Victoria is acclaimed for its single camera shot, which is just, but also somewhat unfortunate as it runs the danger of sidelining the film’s deeper strengths. Whenever I hear a film touted for being shot in a particular way, I’m on gimmick-alert. A correspondent recently said to me, “the one-take phenomenon is getting old, striking me as the aesthetic equivalent of ‘my dick is bigger than yours'”, which isn’t unfair. Hitchcock did long takes in Rope to great effect, and True Detective’s wide tracking shot in episode 4 is an instant classic. But films like Russian Ark and Birdman could have done just as well without relying on their superficial “long-take” aesthetic.
The case of Victoria is like Rope and True Detective, using its uninterrupted focus in the right ways to forge an incredibly immersive viewing experience. In the first hour, a Spanish woman bonds with a group of troublesome but affectionate German guys on the streets of Berlin. They’re hoodlums, but not very bad ones, their crimes usually restricted to shoplifting beer and trespassing onto apartment roofs where they have quiet night parties. Victoria finds them endearing, as did I; frankly I could have watched their casual conversation for the film’s duration. She and Sonne (the group’s sort-of leader) in particular feel a growing attraction, and within an hour we are so invested in these two that if the film stopped here it would be a perfect romantic short.
Instead it takes a sudden turn. One of the guys passes out drunk and Victoria gets recruited to fill his role in a bank heist. No one really wants to do the robbery; the guys are blackmailed into it by a gang leader who had protected one of them in prison. Victoria is a good sport through all of this, putting up with misogynistic indignities from the gang leader who also threatens to withhold her as a hostage when the guys show signs of cold feet. As the driver, she avoids the dirty business of entering the bank and pointing guns, but the getaway is a ripper. The single camera shot achieves a breakneck momentum as Victoria turns frantically into side-streets and drives too fast instead of blending into the traffic’s speed.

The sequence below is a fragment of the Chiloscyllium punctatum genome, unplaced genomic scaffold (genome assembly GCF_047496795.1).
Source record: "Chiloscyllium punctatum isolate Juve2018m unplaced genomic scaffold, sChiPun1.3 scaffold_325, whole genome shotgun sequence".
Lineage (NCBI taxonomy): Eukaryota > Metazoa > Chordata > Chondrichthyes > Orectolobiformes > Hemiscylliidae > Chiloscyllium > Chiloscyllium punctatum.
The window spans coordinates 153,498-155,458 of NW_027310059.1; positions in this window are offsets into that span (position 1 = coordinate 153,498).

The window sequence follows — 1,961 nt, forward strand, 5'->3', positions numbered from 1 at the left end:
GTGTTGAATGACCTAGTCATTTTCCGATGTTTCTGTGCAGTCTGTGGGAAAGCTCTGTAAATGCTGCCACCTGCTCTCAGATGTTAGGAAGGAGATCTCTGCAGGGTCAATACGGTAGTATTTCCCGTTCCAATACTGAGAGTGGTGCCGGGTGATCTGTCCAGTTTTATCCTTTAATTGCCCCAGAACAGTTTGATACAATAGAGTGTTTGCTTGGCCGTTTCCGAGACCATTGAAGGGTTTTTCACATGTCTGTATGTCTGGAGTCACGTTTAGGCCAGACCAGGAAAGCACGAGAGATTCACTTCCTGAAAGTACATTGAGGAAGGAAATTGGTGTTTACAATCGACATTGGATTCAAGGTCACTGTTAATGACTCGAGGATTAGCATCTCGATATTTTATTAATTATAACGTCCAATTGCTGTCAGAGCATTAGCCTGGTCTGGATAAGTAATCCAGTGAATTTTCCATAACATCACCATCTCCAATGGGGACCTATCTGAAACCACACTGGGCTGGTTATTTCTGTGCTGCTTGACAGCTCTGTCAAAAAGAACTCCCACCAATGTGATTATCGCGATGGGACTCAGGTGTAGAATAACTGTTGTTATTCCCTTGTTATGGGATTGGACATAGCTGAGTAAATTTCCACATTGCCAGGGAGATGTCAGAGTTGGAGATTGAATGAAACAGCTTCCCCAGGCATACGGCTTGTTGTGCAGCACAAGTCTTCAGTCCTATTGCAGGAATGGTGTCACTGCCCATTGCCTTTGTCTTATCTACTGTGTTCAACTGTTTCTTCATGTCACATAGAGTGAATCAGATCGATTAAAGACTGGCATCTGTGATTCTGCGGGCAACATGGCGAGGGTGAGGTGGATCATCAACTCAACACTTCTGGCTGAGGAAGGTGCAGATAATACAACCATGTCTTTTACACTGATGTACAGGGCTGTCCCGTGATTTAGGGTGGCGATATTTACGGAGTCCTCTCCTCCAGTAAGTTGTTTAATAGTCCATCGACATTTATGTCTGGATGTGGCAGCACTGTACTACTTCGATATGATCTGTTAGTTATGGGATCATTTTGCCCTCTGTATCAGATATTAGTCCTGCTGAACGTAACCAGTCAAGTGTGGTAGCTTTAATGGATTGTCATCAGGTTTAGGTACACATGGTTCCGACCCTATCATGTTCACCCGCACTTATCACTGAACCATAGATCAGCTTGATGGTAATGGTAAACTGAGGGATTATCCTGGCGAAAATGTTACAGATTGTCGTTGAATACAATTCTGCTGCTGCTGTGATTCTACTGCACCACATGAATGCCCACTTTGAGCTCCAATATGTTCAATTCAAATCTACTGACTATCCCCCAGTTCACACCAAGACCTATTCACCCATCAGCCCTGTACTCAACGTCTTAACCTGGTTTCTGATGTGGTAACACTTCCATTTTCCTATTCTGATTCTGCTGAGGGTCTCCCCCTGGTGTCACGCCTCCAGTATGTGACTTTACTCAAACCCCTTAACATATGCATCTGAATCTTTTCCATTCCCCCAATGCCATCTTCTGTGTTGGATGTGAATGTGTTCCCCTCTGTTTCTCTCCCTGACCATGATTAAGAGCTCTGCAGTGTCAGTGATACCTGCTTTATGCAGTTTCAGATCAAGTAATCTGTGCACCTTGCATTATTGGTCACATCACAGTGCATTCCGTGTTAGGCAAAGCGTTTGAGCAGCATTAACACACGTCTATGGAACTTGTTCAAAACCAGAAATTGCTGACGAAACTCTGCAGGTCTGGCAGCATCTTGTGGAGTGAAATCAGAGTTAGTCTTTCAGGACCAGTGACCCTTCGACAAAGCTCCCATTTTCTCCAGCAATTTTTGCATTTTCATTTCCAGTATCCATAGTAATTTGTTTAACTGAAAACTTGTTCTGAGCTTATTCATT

Because Victoria and these guys are basically good people, we alternate between feeling helpless and exhilarated as they sink into quicksand and pull themselves out with surprising reversals. My favorite scene is the celebration after the heist. They go to a dance club, and the thundering music and dialogue fade as a soft piano score plays over their manic frivolity. It makes Victoria seem trapped in a naively dangerous bliss, but it’s a strangely precious moment — the last ray of light before the cops descend.
That final foot chase guarantees an unhappy ending, but it’s still impossible to predict. The twists and turns are relentless. Shots are fired, people die, and even a baby is compromised. This is all to say that Victoria’s seamless camerawork never fails on its promise. I was so impressed I watched it again the next day. And I have updated my Best Films of 2015 list, putting this gem all the way up at #3.